A seven-year campaign by a hospital action group in Waterford, seeking a community nursing unit, appears to have finally bore some fruit.
The Government, it emerged, looks set to deliver a long-awaited 100-bed nursing unit at St Patrick’s Hospital in Waterford City.
According to Labour’s Ciara Conway, a design team has been selected to work on developing a planned community nursing unit on the hospital grounds.
The successful tender companies have been named as Coady Partnership Architects, O’Connor Sutton Cronin and Associates (civil and structural engineers), Varming Consulting Engineers (mechanical and electrical engineers) and O’Reilly Hyland Tierney (quantity surveyors).
The Waterford TD confirmed the project has been provided for in the Government’s Capital Expenditure Plan.
Planning permission has yet to be sought for the long-promised nursing unit.
However, according to Ms Conway, planning was due to be submitted before the year end.
“It’s a major project and involves a number of listed buildings so there has been extensive consultation to get to this point. Everything needs to be perfect to get the planning approval,” she said.
It is expected that work on the site will commence in the autumn of next year.
Ms Conway said the weekly protest over seven years had been a testament to the 28 group members who had proudly maintained their lengthy campaign.
“This has been long-awaited and long-campaigned for by the people of Waterford and I am delighted that finally this Government will deliver it.
“It’s something I’ve been working to progress since I got elected so I’m very happy that we’ve reached this stage,” she stated.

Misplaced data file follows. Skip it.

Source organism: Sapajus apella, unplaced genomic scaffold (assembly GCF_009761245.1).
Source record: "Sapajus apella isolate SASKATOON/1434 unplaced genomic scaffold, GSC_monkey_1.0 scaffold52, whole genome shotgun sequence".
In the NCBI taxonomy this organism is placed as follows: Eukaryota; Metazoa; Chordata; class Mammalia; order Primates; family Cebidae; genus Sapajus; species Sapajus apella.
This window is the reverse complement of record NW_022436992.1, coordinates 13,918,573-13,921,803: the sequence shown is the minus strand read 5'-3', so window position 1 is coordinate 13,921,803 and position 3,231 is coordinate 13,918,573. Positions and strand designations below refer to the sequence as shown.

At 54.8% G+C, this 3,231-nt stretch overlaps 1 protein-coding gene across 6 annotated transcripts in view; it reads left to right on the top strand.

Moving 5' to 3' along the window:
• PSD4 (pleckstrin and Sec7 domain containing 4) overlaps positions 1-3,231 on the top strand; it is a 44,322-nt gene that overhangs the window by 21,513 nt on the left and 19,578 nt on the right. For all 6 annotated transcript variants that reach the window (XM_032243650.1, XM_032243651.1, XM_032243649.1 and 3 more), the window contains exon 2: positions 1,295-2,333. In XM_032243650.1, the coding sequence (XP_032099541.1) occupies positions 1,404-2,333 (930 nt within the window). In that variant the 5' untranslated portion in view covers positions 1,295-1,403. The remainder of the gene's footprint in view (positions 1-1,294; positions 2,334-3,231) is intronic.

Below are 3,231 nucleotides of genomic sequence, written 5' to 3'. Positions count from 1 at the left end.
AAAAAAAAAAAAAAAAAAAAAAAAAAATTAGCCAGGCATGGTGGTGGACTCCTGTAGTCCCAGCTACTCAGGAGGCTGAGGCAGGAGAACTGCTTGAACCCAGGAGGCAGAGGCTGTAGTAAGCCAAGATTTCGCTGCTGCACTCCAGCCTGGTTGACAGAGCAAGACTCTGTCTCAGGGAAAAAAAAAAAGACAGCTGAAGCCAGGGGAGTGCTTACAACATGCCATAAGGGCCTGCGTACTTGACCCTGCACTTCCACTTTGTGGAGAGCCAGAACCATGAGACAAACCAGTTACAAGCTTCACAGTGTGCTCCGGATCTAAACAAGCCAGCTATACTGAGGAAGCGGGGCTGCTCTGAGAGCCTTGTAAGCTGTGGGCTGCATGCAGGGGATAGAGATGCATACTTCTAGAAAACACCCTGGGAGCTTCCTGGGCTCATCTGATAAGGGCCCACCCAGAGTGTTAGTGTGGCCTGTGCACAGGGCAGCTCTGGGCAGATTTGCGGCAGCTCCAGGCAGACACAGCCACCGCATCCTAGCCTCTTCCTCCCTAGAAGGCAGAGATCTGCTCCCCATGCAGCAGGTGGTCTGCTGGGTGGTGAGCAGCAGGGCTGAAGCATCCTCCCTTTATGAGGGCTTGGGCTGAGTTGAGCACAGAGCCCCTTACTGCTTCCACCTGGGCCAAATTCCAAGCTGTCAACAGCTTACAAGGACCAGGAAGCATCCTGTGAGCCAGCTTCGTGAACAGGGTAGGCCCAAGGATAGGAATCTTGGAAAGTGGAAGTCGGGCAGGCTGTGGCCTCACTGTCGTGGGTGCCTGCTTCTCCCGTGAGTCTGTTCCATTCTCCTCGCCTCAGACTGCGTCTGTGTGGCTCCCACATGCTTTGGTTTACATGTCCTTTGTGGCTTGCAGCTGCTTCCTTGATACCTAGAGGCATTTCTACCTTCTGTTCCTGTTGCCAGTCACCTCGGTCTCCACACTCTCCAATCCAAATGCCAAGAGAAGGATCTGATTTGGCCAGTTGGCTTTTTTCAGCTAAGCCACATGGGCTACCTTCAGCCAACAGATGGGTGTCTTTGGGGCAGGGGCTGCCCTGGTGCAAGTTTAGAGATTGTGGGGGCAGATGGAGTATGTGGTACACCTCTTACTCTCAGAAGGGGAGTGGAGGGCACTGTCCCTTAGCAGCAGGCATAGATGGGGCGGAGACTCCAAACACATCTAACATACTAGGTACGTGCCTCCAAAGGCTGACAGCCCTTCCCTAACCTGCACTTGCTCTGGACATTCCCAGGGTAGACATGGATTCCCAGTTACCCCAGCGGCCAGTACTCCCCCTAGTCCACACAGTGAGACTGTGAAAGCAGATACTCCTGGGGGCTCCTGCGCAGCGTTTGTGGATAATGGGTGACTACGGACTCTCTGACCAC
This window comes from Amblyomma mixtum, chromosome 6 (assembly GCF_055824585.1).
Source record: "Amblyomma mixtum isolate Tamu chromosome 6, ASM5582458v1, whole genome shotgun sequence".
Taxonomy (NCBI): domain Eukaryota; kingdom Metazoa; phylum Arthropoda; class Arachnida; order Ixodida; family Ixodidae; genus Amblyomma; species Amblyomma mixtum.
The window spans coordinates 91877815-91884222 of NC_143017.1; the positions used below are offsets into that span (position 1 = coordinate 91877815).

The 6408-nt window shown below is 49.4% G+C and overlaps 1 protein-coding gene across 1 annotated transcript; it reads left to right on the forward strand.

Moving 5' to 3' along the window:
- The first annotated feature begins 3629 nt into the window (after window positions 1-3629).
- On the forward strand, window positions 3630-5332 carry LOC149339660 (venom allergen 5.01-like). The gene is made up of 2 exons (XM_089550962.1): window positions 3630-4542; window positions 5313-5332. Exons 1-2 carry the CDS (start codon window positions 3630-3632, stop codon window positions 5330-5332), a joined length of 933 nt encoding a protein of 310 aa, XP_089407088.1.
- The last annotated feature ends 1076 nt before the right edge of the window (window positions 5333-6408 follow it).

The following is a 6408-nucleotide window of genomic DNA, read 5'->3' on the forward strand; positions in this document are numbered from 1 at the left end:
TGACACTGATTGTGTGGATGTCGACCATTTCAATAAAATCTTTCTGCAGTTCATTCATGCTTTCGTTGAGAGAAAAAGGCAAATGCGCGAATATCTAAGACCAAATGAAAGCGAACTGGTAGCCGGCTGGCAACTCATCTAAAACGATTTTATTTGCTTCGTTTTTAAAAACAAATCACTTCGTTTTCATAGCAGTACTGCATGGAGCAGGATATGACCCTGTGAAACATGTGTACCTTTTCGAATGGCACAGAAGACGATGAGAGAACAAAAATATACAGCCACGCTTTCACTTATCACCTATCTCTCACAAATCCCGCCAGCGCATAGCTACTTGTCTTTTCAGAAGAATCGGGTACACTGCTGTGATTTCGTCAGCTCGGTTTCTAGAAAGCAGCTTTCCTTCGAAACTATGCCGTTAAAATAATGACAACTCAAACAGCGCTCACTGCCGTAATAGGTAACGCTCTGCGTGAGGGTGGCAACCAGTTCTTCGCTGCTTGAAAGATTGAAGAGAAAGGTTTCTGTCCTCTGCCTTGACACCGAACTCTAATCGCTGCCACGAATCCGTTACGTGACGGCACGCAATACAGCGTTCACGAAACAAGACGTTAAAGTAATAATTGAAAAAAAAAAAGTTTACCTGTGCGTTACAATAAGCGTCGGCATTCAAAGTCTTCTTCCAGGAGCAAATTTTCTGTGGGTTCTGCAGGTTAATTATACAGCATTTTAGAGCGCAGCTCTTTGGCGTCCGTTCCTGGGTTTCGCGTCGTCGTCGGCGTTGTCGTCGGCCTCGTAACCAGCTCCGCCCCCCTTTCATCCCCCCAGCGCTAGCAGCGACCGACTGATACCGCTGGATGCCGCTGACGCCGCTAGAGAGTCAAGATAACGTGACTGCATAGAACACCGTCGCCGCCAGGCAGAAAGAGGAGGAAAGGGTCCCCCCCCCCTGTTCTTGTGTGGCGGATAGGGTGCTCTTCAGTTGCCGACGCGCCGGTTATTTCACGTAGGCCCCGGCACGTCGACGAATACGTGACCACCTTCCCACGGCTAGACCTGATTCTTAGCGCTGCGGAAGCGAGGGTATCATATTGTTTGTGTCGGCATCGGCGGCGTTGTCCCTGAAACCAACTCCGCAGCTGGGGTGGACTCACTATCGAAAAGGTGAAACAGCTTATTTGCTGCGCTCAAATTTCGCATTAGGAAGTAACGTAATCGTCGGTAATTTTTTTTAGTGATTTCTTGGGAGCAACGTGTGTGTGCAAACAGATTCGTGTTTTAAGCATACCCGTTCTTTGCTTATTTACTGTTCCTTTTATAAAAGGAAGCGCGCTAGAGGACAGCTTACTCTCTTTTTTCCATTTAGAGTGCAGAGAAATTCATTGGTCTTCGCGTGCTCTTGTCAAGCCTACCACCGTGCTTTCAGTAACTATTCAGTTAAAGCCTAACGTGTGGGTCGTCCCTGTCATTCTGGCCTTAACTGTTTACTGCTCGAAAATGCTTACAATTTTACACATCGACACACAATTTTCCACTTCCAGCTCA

The TD said the facility will continue to provide a vital service to the people of Waterford for years to come.
“When it’s built it will be a huge help to older people and their families in Waterford.”
In 2009, the 19-bed upper floor St Brigid’s Ward in St Patrick’s Hospital Waterford was closed by the HSE following a report from HIQA, citing concerns in relation to health and fire safety.
Arrangements were made for a total of 30 private nursing home beds to be made available and the then government also promised to build a 100-bed community nursing unit on the grounds of St Patrick’s.
The long campaign to have a new unit delivered was maintained by a local action group spearheaded by former councillor Davy Walsh.
He said their campaign had finally paid off. “Some campaigns are worth sticking with and this was certainly one of them,” he said.
In 2007, he noted, funding for the unit was promised in a previous capital investment plan. However, Mr Walsh said Fianna Fáil and the Green Party reneged on the promise. He said the action group’s ability to maintain pressure on Oireachtas members “finally looks set to pay off”.
It is understood the nursing unit at St Patrick’s will be a public amenity dedicated to geriatric care and will offer additional services such as physiotherapy, social work, counselling and occupational therapy.
The action group had picketed the hospital every Tuesday at lunchtime for the past seven years and also travelled to the Dáil on four separate occasions to lobby various ministers for health.
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